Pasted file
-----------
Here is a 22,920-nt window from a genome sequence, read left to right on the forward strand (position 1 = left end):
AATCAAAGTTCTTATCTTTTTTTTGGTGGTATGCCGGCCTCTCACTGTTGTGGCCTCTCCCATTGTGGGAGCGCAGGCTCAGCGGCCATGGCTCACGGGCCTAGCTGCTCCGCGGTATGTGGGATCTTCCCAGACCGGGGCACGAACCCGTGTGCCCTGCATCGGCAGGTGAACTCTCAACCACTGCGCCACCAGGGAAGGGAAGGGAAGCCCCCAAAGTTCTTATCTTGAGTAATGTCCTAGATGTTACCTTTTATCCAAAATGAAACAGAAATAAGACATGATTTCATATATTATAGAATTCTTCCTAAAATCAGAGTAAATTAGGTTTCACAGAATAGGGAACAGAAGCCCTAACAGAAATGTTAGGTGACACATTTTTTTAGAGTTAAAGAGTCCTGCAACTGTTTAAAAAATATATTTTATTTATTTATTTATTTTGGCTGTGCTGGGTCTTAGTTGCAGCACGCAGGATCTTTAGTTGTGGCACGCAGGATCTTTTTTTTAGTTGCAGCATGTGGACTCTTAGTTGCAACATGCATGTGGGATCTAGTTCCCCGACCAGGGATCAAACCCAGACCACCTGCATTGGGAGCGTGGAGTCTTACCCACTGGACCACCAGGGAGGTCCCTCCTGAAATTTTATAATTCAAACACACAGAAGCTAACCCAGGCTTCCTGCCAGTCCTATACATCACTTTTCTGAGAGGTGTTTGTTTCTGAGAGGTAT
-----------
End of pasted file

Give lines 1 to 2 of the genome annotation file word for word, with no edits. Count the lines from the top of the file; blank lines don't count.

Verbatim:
Here is a 22,920-nt window from a genome sequence, read left to right on the forward strand (position 1 = left end):
AATCAAAGTTCTTATCTTTTTTTTGGTGGTATGCCGGCCTCTCACTGTTGTGGCCTCTCCCATTGTGGGAGCGCAGGCTCAGCGGCCATGGCTCACGGGCCTAGCTGCTCCGCGGTATGTGGGATCTTCCCAGACCGGGGCACGAACCCGTGTGCCCTGCATCGGCAGGTGAACTCTCAACCACTGCGCCACCAGGGAAGGGAAGGGAAGCCCCCAAAGTTCTTATCTTGAGTAATGTCCTAGATGTTACCTTTTATCCAAAATGAAACAGAAATAAGACATGATTTCATATATTATAGAATTCTTCCTAAAATCAGAGTAAATTAGGTTTCACAGAATAGGGAACAGAAGCCCTAACAGAAATGTTAGGTGACACATTTTTTTAGAGTTAAAGAGTCCTGCAACTGTTTAAAAAATATATTTTATTTATTTATTTATTTTGGCTGTGCTGGGTCTTAGTTGCAGCACGCAGGATCTTTAGTTGTGGCACGCAGGATCTTTTTTTTAGTTGCAGCATGTGGACTCTTAGTTGCAACATGCATGTGGGATCTAGTTCCCCGACCAGGGATCAAACCCAGACCACCTGCATTGGGAGCGTGGAGTCTTACCCACTGGACCACCAGGGAGGTCCCTCCTGAAATTTTATAATTCAAACACACAGAAGCTAACCCAGGCTTCCTGCCAGTCCTATACATCACTTTTCTGAGAGGTGTTTGTTTCTGAGAGGTAT